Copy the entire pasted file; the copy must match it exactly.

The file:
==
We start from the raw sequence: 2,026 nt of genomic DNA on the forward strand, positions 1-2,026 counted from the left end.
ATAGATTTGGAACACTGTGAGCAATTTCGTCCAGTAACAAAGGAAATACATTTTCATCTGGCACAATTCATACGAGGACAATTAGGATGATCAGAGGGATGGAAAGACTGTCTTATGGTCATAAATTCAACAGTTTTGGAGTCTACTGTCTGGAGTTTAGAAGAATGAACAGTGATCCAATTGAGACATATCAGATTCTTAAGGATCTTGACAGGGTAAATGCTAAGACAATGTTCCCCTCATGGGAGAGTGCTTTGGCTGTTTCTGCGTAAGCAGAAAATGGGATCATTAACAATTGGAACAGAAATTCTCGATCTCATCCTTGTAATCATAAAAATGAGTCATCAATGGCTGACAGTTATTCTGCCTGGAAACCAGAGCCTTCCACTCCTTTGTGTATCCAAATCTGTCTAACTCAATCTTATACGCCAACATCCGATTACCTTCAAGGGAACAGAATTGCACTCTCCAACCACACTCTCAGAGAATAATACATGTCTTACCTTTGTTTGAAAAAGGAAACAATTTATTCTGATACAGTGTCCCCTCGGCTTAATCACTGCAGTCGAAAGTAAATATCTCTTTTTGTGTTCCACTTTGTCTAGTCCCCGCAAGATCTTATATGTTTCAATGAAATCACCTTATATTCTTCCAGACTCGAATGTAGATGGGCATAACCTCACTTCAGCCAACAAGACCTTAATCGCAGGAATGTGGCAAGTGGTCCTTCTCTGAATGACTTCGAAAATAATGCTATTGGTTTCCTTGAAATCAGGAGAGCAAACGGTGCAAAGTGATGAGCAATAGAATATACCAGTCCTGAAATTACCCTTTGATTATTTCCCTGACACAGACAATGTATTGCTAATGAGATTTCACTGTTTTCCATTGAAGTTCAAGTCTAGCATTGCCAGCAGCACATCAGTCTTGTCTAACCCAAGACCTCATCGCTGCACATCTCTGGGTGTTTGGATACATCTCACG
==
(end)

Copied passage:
We start from the raw sequence: 2,026 nt of genomic DNA on the forward strand, positions 1-2,026 counted from the left end.
ATAGATTTGGAACACTGTGAGCAATTTCGTCCAGTAACAAAGGAAATACATTTTCATCTGGCACAATTCATACGAGGACAATTAGGATGATCAGAGGGATGGAAAGACTGTCTTATGGTCATAAATTCAACAGTTTTGGAGTCTACTGTCTGGAGTTTAGAAGAATGAACAGTGATCCAATTGAGACATATCAGATTCTTAAGGATCTTGACAGGGTAAATGCTAAGACAATGTTCCCCTCATGGGAGAGTGCTTTGGCTGTTTCTGCGTAAGCAGAAAATGGGATCATTAACAATTGGAACAGAAATTCTCGATCTCATCCTTGTAATCATAAAAATGAGTCATCAATGGCTGACAGTTATTCTGCCTGGAAACCAGAGCCTTCCACTCCTTTGTGTATCCAAATCTGTCTAACTCAATCTTATACGCCAACATCCGATTACCTTCAAGGGAACAGAATTGCACTCTCCAACCACACTCTCAGAGAATAATACATGTCTTACCTTTGTTTGAAAAAGGAAACAATTTATTCTGATACAGTGTCCCCTCGGCTTAATCACTGCAGTCGAAAGTAAATATCTCTTTTTGTGTTCCACTTTGTCTAGTCCCCGCAAGATCTTATATGTTTCAATGAAATCACCTTATATTCTTCCAGACTCGAATGTAGATGGGCATAACCTCACTTCAGCCAACAAGACCTTAATCGCAGGAATGTGGCAAGTGGTCCTTCTCTGAATGACTTCGAAAATAATGCTATTGGTTTCCTTGAAATCAGGAGAGCAAACGGTGCAAAGTGATGAGCAATAGAATATACCAGTCCTGAAATTACCCTTTGATTATTTCCCTGACACAGACAATGTATTGCTAATGAGATTTCACTGTTTTCCATTGAAGTTCAAGTCTAGCATTGCCAGCAGCACATCAGTCTTGTCTAACCCAAGACCTCATCGCTGCACATCTCTGGGTGTTTGGATACATCTCACG